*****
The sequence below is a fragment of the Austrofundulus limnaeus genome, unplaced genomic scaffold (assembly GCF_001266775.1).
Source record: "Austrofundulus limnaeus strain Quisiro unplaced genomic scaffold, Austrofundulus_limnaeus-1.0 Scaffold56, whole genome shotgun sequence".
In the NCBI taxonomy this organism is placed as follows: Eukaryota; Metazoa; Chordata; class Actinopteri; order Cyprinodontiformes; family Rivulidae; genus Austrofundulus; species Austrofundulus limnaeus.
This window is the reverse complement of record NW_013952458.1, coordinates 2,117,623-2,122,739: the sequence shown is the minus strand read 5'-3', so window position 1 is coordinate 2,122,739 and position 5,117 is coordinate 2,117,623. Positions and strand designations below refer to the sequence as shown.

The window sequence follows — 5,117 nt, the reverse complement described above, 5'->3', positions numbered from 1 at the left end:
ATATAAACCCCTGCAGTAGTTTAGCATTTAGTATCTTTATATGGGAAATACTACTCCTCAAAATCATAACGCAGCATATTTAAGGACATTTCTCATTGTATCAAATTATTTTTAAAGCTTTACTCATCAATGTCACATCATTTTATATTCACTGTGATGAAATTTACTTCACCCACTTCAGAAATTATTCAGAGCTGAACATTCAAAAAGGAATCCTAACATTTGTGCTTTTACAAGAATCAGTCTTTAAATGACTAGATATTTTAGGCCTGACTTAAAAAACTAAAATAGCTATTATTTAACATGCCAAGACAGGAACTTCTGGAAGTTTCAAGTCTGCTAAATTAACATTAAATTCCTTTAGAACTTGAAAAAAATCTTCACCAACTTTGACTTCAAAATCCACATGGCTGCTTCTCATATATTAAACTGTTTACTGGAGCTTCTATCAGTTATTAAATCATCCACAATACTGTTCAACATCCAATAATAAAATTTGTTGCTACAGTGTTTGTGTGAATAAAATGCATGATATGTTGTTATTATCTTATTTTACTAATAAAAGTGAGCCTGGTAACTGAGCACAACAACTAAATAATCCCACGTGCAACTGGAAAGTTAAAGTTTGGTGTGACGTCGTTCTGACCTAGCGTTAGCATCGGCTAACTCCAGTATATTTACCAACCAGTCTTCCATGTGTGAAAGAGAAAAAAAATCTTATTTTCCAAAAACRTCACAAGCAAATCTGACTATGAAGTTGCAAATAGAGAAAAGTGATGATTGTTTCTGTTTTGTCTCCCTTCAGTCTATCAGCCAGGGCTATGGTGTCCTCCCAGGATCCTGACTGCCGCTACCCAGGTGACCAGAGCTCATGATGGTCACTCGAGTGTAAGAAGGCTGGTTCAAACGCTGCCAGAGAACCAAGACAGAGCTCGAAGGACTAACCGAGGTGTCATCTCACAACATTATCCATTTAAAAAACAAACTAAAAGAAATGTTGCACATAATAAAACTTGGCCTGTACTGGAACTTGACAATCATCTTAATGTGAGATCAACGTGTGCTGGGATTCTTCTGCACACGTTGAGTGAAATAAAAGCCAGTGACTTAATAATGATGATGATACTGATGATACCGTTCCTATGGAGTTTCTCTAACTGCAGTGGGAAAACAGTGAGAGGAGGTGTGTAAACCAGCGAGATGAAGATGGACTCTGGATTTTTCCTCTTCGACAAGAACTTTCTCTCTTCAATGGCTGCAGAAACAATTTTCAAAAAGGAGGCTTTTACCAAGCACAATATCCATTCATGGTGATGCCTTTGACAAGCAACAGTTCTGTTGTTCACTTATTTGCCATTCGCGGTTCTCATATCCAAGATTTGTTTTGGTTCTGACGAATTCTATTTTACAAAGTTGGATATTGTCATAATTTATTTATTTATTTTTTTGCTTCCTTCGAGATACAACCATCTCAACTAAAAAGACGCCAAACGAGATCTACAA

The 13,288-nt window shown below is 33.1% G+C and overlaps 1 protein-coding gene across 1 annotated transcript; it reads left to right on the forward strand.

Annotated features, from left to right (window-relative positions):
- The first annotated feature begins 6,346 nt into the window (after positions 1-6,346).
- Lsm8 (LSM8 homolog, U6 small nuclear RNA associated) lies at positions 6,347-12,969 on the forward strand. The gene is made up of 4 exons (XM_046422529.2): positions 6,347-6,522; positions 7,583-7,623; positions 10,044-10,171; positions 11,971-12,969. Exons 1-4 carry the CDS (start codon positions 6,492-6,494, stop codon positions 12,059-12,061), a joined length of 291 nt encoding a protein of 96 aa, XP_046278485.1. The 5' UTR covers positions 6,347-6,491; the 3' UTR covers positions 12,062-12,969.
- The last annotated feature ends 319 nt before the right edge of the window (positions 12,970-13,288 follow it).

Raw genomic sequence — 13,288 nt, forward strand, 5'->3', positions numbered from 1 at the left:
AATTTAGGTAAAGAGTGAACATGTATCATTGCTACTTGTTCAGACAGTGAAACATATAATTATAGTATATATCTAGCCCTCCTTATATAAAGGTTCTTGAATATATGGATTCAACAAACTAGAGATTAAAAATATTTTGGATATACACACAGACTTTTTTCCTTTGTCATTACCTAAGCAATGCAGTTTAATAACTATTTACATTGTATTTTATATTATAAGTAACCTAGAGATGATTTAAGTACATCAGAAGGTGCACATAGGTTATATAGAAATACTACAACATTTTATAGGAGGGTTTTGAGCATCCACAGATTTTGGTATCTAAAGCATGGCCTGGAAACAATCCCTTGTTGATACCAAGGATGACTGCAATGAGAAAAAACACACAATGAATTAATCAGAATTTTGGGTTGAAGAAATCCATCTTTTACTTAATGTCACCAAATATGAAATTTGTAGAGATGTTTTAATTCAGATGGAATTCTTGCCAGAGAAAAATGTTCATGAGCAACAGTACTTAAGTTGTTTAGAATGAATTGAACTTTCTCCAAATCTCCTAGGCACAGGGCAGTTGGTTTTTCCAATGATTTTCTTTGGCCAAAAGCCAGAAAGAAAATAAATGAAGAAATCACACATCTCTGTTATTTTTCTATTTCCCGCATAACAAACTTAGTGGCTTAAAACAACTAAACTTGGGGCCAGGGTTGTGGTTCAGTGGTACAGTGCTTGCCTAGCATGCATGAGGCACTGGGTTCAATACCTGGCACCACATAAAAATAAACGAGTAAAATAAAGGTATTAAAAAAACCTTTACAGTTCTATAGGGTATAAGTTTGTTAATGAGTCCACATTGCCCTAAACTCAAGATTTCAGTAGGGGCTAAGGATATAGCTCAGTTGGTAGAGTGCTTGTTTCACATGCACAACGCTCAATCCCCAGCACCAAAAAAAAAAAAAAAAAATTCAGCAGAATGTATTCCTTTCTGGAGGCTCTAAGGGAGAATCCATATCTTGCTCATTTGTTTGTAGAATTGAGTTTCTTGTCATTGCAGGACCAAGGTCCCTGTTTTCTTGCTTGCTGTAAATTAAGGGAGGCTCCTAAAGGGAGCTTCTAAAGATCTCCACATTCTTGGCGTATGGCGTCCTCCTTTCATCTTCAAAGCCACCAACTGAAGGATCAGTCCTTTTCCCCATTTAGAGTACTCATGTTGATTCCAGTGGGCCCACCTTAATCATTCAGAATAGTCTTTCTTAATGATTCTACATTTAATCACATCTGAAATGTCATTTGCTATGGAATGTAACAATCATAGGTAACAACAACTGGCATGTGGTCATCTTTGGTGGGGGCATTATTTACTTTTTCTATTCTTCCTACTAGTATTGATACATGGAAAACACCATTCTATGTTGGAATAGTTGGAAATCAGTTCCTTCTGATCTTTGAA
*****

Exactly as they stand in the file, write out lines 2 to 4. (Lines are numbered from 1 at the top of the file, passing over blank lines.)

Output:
Source record: "Austrofundulus limnaeus strain Quisiro unplaced genomic scaffold, Austrofundulus_limnaeus-1.0 Scaffold56, whole genome shotgun sequence".
In the NCBI taxonomy this organism is placed as follows: Eukaryota; Metazoa; Chordata; class Actinopteri; order Cyprinodontiformes; family Rivulidae; genus Austrofundulus; species Austrofundulus limnaeus.
This window is the reverse complement of record NW_013952458.1, coordinates 2,117,623-2,122,739: the sequence shown is the minus strand read 5'-3', so window position 1 is coordinate 2,122,739 and position 5,117 is coordinate 2,117,623. Positions and strand designations below refer to the sequence as shown.